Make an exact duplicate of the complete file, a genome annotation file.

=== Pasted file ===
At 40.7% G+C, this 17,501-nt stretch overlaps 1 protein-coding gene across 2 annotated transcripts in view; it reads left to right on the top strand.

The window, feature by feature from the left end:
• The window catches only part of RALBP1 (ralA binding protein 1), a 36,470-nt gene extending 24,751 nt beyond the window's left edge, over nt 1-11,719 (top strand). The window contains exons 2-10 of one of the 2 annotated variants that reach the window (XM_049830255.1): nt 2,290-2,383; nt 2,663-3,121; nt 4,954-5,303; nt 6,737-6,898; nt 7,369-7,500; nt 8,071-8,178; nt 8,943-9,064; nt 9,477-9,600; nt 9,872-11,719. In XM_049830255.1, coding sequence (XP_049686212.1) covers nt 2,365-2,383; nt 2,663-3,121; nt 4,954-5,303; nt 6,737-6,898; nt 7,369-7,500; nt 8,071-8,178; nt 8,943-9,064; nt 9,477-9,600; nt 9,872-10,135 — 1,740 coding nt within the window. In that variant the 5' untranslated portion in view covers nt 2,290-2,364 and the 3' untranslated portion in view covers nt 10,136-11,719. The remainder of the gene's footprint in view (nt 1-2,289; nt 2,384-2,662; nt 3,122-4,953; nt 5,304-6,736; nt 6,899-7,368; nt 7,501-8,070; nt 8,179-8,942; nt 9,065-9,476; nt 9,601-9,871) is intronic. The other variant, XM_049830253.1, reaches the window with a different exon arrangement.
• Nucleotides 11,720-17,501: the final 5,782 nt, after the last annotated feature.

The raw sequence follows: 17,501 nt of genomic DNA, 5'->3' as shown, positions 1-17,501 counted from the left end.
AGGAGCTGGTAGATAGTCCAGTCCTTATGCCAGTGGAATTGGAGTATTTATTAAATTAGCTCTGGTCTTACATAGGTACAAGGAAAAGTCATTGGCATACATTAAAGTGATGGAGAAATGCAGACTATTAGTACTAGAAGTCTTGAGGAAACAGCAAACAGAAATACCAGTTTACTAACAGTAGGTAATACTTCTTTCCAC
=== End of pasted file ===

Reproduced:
At 40.7% G+C, this 17,501-nt stretch overlaps 1 protein-coding gene across 2 annotated transcripts in view; it reads left to right on the top strand.

The window, feature by feature from the left end:
• The window catches only part of RALBP1 (ralA binding protein 1), a 36,470-nt gene extending 24,751 nt beyond the window's left edge, over nt 1-11,719 (top strand). The window contains exons 2-10 of one of the 2 annotated variants that reach the window (XM_049830255.1): nt 2,290-2,383; nt 2,663-3,121; nt 4,954-5,303; nt 6,737-6,898; nt 7,369-7,500; nt 8,071-8,178; nt 8,943-9,064; nt 9,477-9,600; nt 9,872-11,719. In XM_049830255.1, coding sequence (XP_049686212.1) covers nt 2,365-2,383; nt 2,663-3,121; nt 4,954-5,303; nt 6,737-6,898; nt 7,369-7,500; nt 8,071-8,178; nt 8,943-9,064; nt 9,477-9,600; nt 9,872-10,135 — 1,740 coding nt within the window. In that variant the 5' untranslated portion in view covers nt 2,290-2,364 and the 3' untranslated portion in view covers nt 10,136-11,719. The remainder of the gene's footprint in view (nt 1-2,289; nt 2,384-2,662; nt 3,122-4,953; nt 5,304-6,736; nt 6,899-7,368; nt 7,501-8,070; nt 8,179-8,942; nt 9,065-9,476; nt 9,601-9,871) is intronic. The other variant, XM_049830253.1, reaches the window with a different exon arrangement.
• Nucleotides 11,720-17,501: the final 5,782 nt, after the last annotated feature.

The raw sequence follows: 17,501 nt of genomic DNA, 5'->3' as shown, positions 1-17,501 counted from the left end.
AGGAGCTGGTAGATAGTCCAGTCCTTATGCCAGTGGAATTGGAGTATTTATTAAATTAGCTCTGGTCTTACATAGGTACAAGGAAAAGTCATTGGCATACATTAAAGTGATGGAGAAATGCAGACTATTAGTACTAGAAGTCTTGAGGAAACAGCAAACAGAAATACCAGTTTACTAACAGTAGGTAATACTTCTTTCCAC